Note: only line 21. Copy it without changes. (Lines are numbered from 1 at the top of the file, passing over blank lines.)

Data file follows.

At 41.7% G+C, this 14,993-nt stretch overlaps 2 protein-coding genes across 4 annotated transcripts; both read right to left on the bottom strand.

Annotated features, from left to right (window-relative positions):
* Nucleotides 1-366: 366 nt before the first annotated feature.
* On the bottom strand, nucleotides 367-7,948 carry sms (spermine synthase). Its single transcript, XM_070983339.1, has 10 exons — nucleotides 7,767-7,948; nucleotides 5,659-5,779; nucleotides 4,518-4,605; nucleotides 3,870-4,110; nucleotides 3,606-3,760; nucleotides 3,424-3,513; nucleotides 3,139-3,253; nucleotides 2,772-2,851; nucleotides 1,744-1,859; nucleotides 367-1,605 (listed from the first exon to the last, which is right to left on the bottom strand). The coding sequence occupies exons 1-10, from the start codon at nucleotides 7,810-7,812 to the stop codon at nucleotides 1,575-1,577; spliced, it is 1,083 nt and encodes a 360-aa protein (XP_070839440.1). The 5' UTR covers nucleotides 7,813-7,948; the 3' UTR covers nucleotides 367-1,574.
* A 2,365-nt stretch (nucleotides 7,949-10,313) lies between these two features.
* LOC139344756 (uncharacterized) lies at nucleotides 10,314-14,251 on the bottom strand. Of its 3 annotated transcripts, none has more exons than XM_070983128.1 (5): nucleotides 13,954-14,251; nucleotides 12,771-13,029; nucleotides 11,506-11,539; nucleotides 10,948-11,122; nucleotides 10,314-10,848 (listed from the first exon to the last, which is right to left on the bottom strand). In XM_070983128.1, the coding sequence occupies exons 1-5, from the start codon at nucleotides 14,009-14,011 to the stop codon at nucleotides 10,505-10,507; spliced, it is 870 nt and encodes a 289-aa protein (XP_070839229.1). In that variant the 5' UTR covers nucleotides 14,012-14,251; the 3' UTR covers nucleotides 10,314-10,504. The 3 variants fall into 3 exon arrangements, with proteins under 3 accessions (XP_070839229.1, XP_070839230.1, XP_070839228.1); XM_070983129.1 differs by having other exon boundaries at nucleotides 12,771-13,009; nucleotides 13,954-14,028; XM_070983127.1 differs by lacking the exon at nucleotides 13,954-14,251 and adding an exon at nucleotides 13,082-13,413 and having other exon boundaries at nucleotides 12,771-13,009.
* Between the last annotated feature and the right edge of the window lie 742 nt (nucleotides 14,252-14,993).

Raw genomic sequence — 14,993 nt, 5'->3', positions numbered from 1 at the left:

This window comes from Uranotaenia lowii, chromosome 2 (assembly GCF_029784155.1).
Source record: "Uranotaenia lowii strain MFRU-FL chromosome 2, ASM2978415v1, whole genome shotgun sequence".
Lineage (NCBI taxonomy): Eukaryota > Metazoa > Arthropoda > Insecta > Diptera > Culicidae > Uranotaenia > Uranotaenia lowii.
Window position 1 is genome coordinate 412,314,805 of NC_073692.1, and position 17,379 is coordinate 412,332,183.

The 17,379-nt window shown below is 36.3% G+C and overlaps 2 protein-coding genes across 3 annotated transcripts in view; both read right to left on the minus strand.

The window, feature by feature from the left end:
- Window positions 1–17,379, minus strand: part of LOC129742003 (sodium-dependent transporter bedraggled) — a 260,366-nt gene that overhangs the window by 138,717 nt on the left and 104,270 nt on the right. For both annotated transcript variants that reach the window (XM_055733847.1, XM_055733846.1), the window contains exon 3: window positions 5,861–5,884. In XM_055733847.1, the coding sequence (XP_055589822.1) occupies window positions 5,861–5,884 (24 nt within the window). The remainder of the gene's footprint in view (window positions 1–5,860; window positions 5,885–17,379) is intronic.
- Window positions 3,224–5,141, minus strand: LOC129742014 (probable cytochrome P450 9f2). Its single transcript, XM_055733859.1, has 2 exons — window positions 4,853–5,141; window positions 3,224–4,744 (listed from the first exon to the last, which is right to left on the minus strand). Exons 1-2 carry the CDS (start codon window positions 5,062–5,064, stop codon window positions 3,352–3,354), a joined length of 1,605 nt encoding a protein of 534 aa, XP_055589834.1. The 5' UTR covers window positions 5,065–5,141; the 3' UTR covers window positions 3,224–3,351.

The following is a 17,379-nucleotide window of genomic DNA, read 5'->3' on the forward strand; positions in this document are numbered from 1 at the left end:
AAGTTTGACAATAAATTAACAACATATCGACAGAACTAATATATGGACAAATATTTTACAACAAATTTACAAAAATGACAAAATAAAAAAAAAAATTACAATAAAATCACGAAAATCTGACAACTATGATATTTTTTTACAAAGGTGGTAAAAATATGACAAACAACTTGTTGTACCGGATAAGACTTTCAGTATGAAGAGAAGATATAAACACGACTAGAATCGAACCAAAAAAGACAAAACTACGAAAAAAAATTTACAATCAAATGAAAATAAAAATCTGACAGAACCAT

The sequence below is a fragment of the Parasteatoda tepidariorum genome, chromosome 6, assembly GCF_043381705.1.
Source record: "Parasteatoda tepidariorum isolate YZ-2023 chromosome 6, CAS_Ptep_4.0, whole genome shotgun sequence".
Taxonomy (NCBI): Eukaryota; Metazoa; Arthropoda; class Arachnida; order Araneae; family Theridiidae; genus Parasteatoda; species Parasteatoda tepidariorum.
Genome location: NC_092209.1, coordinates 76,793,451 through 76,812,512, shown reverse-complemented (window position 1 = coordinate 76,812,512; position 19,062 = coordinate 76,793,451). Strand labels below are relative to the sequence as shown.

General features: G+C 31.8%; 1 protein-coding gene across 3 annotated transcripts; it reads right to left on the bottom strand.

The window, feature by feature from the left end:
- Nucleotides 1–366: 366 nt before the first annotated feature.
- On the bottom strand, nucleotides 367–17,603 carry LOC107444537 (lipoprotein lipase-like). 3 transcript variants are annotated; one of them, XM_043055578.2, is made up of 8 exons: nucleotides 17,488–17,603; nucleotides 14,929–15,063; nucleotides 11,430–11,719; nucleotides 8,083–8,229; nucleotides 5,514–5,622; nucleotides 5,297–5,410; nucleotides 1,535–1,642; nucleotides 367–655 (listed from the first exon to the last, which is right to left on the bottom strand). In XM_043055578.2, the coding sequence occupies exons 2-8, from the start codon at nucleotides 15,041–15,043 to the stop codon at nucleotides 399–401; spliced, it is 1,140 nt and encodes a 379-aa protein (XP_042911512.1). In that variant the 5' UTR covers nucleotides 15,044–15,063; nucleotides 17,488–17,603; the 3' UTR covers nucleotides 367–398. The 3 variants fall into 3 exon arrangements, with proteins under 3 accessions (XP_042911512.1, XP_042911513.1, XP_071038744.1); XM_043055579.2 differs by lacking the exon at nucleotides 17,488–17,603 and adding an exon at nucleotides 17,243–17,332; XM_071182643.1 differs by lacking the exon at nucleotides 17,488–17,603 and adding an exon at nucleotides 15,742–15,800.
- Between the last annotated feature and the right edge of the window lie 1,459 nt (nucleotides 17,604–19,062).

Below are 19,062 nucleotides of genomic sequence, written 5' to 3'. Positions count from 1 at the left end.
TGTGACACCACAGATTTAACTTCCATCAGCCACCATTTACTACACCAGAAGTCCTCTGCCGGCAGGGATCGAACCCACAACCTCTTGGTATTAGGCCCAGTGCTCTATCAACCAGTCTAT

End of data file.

Taxonomy (NCBI): Eukaryota; Metazoa; Arthropoda; class Arachnida; order Araneae; family Theridiidae; genus Parasteatoda; species Parasteatoda tepidariorum.